Take a Lebanese lawyer based in Beirut, who as a child liked to read avant-garde art books; put a smartphone in his hand with the Instagram app installed on it; and you get Serge Najjar, a 41 year-old man who took an interest in photography through Instagram.
Serge Najjar runs an incredible Instagram feed (@serjios) where he shares his consistently stunning abstractions of Lebanon’s urban landscapes. Read our interview with Serge to discover more about his Instagram adventures.
Hello Serge, thank you for this interview. When and how did you take an interest in photography? Did it all start with Instagram?
Yes, it all started with Instagram, in 2011. Simultaneously, someone had registered me at a photography course, without my prior knowledge. I started snapping around with my mobile and posting on Instagram. My professor used to always tell me: “stop using your mobile phone, it is not serious!”
What is the best side to using Instagram in your opinion?
Instagram is the most interesting way to approach photography today. It is easy, fast and you get to share your passion with millions of talented people. By browsing through so many pictures your eyes learn fast and efficiently.
Are all of your pictures taken in Lebanon?
Most of them are, indeed.
How much time do you typically spend outside shooting?
I am a father of two little boys and a practicing lawyer. I have very little time for photography to be honest. This is why I only have a couple of hours on Saturday and Sunday mornings to go outside and shoot.
You have a very keen eye for abstraction. Is it a natural talent, or did you develop it in any way?
I spent my childhood reading art books. I have always been interested in fauvism, cubism, Russian avant garde, constructivism. I never ever thought that I would be able to create anything artistic one day. But without realising my eyes have learnt to compose from the paintings I had seen during my childhood. I was never really interested in photography until I started clicking. Then, it all came naturally. I remember a photographer friend of mine telling me: “You don’t realise it but you have always been a photographer, even if you only started taking pictures a few months ago”.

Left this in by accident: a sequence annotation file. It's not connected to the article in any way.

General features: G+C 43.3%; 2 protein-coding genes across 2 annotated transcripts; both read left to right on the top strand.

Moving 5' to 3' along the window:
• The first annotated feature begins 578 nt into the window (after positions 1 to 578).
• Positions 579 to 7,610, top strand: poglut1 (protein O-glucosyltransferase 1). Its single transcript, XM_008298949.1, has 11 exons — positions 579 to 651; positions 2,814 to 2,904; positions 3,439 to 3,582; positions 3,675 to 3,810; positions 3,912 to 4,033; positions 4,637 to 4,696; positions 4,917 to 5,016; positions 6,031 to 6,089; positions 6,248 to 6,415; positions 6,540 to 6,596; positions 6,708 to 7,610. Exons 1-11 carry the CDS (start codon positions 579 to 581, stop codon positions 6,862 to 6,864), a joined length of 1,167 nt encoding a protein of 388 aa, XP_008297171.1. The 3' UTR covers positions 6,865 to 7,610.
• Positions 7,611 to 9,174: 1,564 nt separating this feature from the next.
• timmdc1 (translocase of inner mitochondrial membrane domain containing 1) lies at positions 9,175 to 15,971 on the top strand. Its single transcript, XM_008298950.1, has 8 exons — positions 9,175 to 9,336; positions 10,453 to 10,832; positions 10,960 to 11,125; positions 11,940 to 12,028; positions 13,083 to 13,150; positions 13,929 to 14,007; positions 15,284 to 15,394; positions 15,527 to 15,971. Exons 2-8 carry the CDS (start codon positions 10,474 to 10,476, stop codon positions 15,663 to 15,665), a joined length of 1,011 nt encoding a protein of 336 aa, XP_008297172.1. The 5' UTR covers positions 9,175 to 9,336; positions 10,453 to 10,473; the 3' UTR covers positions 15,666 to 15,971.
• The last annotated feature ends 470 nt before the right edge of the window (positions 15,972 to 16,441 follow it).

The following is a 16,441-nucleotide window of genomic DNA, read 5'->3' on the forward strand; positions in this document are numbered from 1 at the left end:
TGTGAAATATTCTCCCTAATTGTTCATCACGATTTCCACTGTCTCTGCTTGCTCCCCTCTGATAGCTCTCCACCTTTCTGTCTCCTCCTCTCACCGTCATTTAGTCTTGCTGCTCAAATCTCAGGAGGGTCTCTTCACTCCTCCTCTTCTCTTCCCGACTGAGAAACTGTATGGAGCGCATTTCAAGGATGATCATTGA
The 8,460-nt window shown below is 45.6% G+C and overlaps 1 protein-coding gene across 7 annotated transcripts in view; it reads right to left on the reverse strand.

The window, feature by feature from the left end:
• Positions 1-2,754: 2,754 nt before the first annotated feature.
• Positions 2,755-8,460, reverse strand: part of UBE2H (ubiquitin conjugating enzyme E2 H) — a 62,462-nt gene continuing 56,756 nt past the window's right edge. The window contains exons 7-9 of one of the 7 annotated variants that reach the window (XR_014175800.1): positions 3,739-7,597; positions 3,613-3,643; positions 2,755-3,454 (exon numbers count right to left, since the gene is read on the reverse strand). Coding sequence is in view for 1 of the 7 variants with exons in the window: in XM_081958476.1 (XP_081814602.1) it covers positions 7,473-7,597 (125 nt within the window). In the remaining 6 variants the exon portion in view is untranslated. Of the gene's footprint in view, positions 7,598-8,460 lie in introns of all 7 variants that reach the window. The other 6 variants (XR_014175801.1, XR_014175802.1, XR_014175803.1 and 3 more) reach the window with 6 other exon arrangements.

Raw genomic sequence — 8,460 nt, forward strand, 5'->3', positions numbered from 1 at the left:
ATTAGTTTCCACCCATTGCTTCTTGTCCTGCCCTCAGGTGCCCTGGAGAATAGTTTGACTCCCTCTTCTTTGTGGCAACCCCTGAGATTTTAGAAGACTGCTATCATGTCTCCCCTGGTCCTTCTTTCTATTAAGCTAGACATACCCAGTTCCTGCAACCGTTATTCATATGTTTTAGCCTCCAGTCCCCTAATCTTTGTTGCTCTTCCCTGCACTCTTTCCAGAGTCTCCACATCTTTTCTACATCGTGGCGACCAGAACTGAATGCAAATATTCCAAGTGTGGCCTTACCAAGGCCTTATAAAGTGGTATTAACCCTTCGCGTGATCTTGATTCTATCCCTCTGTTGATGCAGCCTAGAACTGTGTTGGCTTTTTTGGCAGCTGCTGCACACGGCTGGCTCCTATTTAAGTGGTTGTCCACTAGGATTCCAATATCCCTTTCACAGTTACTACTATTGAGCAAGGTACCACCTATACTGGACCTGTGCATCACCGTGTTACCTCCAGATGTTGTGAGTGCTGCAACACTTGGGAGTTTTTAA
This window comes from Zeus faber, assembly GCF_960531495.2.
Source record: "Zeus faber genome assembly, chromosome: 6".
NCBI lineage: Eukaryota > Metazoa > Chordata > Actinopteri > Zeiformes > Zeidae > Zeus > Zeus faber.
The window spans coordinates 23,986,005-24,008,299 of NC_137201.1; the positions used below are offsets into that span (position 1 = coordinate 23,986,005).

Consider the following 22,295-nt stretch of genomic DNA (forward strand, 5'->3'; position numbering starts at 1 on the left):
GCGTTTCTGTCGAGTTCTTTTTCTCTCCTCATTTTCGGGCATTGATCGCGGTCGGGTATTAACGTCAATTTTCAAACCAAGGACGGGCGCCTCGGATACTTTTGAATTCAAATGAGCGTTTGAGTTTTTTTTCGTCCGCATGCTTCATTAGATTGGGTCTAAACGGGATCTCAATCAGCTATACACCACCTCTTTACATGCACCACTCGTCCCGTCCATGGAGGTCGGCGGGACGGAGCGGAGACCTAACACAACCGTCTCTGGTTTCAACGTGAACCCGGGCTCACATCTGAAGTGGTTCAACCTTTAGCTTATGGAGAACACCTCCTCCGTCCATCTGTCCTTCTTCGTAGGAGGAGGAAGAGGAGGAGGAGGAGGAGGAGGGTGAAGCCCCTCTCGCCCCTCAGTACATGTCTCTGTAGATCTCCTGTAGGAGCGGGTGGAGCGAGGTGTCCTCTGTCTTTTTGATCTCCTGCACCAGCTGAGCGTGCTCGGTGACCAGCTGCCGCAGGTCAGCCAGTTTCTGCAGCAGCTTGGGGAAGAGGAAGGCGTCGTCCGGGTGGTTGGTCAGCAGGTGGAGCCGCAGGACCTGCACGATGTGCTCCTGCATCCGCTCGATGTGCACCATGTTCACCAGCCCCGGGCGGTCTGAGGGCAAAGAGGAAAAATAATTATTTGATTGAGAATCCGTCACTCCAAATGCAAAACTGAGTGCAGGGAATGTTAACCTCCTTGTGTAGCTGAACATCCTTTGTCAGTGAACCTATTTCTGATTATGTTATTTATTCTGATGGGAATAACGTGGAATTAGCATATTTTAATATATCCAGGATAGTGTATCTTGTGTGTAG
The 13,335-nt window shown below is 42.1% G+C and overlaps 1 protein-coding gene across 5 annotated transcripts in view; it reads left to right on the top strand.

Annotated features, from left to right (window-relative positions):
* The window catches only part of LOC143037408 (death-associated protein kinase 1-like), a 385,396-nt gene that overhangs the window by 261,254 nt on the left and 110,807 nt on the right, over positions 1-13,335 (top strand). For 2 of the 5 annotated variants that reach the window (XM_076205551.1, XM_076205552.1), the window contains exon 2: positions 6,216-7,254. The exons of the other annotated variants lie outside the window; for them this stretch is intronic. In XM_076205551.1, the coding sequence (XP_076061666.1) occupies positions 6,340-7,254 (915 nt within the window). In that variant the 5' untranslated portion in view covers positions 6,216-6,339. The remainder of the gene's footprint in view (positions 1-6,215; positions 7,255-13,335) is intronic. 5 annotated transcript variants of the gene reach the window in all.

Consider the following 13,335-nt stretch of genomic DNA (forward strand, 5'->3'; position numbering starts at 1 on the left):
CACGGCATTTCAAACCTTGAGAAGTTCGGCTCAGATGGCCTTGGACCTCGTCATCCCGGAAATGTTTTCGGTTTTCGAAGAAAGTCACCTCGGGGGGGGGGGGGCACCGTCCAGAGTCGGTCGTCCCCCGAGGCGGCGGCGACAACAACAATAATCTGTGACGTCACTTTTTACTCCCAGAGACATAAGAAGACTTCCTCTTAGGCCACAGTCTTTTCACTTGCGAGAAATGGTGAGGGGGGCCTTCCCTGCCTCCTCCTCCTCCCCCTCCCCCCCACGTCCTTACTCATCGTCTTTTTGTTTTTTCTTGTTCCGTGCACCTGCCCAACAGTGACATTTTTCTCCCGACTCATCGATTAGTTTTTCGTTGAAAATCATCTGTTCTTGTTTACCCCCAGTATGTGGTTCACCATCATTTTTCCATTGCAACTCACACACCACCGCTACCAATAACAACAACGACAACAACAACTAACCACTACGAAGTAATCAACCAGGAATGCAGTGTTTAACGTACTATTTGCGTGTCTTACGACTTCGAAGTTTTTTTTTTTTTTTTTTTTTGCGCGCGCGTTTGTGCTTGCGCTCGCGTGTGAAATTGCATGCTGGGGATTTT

Most of your pictures feature human subjects positioned in the right place, and at the right time. Do you wait long enough for them to appear or are the photos staged?
My photos are never staged. When I leave home on a Saturday morning I am convinced that I will never take any good picture in a two/three hour time. I have loads of pictures without any people in them, I just choose to display the ones that actually have a person featured (this is why I only display one, max two pictures a week on Instagram) because I think that the presence of a human being gives depth and scale to architecture.
Most of the time I work with a zoom and I snap my pictures from a distance. Sometimes the person sees me taking a photo and decides to be photographed. But it is never a person I know. I am very very patient when I know the picture is worth it.
We think not enough people even realize that they can enjoy photography just like they enjoy films or music, and not necessarily as photographers but simply as viewers. What would you tell these people to pique their interest in photography?
You cannot convince anyone to have any kind of interest. Interest just grows on you. I started displaying pictures on Instagram without having the passion i have today. It grew by itself and it is as wild as day one despite my pictures being very structured and rational. Impossible is not an obstacle to me. When I see something worth the trouble I just make it happen.
Also, photography today is booming and I personally think many talented people are, without realising it, changing the way this medium is perceived.
If you could change or improve one thing about the photography industry, what would it be?
I take analog pictures too. And I think they have a totally different feel from digital photos. My wish would be for the industry not to forget about analog and to facilitate and encourage photographers to use both mediums. It is exactly like listening to a CD or a vinyl disk. There is something very very compelling about using mediums that are more “raw”.
Describe your photographic diet.
I read a lot during the week, in the evenings, instead of watching TV. I do not have Facebook and am not good at blogs. I always attend exhibitions and am very interested in other people’s work. We all have such a wide universe of imagination and creativity. I just cannot get enough of discovering more about talented people. The key is to keep learning and to stay modest.
Do you have any other passion besides photography?
I love my job but it is not as destructive as a passion. If I had another passion my wife would probably kick me out of the house!
Choose your #threewordsforphotography.
Narrative. Abstract. Composition.